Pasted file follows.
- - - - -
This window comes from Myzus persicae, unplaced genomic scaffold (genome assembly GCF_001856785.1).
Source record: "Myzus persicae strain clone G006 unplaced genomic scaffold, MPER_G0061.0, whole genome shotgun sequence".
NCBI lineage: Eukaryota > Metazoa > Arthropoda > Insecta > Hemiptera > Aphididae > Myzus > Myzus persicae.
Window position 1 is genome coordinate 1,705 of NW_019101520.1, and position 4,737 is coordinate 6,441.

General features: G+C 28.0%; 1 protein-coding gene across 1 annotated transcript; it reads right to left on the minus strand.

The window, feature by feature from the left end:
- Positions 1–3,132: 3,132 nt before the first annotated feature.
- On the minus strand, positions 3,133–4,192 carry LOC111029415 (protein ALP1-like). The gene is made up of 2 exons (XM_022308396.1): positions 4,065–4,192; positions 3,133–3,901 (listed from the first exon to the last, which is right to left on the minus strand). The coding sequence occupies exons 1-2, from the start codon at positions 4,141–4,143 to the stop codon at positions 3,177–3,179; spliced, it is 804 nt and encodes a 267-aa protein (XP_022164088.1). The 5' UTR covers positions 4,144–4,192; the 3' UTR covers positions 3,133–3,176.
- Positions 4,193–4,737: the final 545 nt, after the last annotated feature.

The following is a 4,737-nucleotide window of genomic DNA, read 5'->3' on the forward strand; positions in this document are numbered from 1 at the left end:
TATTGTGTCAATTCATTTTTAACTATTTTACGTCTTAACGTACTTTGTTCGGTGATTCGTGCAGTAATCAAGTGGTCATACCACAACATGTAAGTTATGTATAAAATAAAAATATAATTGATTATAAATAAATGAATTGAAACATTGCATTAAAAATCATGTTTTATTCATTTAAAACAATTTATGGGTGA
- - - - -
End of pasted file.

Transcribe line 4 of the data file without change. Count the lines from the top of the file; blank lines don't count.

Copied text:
Window position 1 is genome coordinate 1,705 of NW_019101520.1, and position 4,737 is coordinate 6,441.